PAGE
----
How Does Alcohol Affect Your Health and Wellbeing?

How Does Alcohol Affect Your Health and Wellbeing?

Dec 9, 2021 | Addiction, Depression, Disorders, Panic Disorders, Stress

If you’re struggling from alcohol addiction you may feel like there’s no way out! But the addiction recovery is possible! Yes, you read right! Addiction recovery is possible.

Alcohol addiction or Alcoholism includes consistently drinking alcohol, often to excess, and struggling to stop. It is a medical condition, which is also considered to as alcoholism, or alcohol use disorder. This unhealthy connection with alcohol can lead you to become physically and psychologically dependent on it. As with any substance misuse, you feel you cannot work without alcohol.

There are a number of reasons why you might become dependent on alcohol. Those who suffer with alcohol addiction frequently have an existing mental health condition. Like many others, you might use alcohol to reduce the mental pain that you experiencing of or the things that you are struggling with.

The reason this self-medication is ordinary that alcohol is a central nervous system depressant. Alcohol lessen brain activity when drunk in low to moderate doses, reducing inhibitions and worries and increasing a sense of wellbeing. However, this is a small or short-term ‘numbing’ effect, which wears off once alcohol is out of the body system again. This is why you may then crave additional alcohol to achieve the same carefree feeling.

This cycle may impact on your thought process, behaviour and emotions. which can itself cause mental health conditions. It can also source a range of other harmful effects. Without experts treatment and support, your addiction can create long-term physical and psychological problems.

Alcohol dependency can have intense effects on an individual’s life. It does more impact on a person’s career and relationships, and it can severely affect overall health and longevity. Long periods of heavy alcohol use are associated to brain and nervous system disease, nutrient deficiencies, and more. Perhaps the most well-established effect of long-term alcohol use is liver disease.

Many variables and individual differences increase the risk of alcohol addiction. Some of the most usual risk factors for alcohol addiction include:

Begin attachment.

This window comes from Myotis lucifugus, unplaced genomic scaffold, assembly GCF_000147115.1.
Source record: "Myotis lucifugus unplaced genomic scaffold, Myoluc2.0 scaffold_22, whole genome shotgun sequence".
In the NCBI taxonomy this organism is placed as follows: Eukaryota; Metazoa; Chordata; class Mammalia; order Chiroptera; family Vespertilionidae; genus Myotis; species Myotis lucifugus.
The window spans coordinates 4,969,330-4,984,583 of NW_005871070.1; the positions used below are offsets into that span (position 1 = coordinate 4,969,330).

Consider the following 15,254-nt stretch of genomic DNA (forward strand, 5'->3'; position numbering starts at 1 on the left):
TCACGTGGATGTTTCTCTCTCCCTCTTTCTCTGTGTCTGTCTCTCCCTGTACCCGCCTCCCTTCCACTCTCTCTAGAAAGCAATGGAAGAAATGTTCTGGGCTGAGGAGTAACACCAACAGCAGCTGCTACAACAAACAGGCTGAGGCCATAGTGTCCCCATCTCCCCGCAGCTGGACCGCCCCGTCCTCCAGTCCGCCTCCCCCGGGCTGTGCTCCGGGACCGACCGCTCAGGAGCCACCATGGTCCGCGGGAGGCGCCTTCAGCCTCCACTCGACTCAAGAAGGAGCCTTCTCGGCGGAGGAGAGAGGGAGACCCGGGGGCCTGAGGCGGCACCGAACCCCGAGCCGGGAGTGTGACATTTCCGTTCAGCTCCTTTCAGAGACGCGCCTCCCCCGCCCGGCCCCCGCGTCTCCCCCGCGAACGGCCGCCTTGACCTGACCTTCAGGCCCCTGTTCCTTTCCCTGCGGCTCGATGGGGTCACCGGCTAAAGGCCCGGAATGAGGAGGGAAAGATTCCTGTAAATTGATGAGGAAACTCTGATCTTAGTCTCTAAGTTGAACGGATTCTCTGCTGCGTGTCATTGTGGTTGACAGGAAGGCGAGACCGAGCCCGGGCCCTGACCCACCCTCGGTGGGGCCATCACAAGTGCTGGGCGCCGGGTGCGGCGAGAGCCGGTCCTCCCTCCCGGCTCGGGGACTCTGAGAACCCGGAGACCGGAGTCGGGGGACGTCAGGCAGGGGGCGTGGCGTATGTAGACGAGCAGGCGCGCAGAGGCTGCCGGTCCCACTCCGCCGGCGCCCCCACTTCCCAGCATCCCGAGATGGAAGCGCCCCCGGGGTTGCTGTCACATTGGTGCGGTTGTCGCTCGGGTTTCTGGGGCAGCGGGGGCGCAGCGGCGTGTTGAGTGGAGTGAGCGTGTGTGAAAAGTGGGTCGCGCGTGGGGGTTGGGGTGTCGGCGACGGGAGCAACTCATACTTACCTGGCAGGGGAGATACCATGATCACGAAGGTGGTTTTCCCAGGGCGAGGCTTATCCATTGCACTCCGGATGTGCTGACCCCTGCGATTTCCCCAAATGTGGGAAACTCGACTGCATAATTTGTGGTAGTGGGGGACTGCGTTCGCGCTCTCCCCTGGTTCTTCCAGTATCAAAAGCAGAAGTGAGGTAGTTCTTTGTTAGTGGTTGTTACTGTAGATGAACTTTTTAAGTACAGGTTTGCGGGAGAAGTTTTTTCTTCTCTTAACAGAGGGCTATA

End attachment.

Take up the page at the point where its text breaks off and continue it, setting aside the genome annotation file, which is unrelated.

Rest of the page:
• Binge drinking and heavy drinking
  • Drinking before age 15
  • Genetics and a family history of alcohol problems
  • Attending mental health conditions, like depression, anxiety, personality disorders and schizophrenia
  • History of traumatic experiences

Not everyone who abuses alcohol will develop an addiction, but as use continues, the risk raises.

Signs of alcoholism and how treatment can help

You may be wondering about the suitable time to seek professional help. If you feel like you have lost your ability to limit the amount of alcohol you drink, then this is a sure sign that you will greatly benefit from support. However, there are lots of other signs which can also be physical and emotional, as well as psychological. If you experience some of the other harmful symptoms below, you should reach out and talk to someone.

Excessive amounts of alcohol can cause the negative symptoms as follows:

  • Anxiety
  • Depression
  • Mood swings
  • Exhaustion
  • Weight loss or gain
  • Insomnia
  • Loss of co-ordination
  • Struggles with concentration
  • Memory loss
  • Reduced self-esteem
  • Feeling hopeless

Many people can occasionally enjoy alcohol without any possibility of becoming dependent on it. However, the psychological effects are varying for everyone. The recommended amount of alcohol is a maximum of 14 units per week, but in spite of this guideline, exceeding this amount does not necessarily mean that someone will develop an addiction.

The amount of alcohol use which can be categorized as a disorder will be varying for each person. You should depend more on the impact your alcohol use is having on your own health and day-to-day life as an indicator of its seriousness.

Most Common Symptoms of Alcohol Addiction:

The symptoms of alcohol addiction differ according to the amount and frequency of alcohol use. They will always vary for each person.

The following are common signs and symptoms of alcohol addiction:

  • Continuing to drink alcohol on a daily basis, despite the negative effects that you have experienced as a result of your drinking
  • Misleading to others about your drinking habits and becoming defensive if you are ever challenged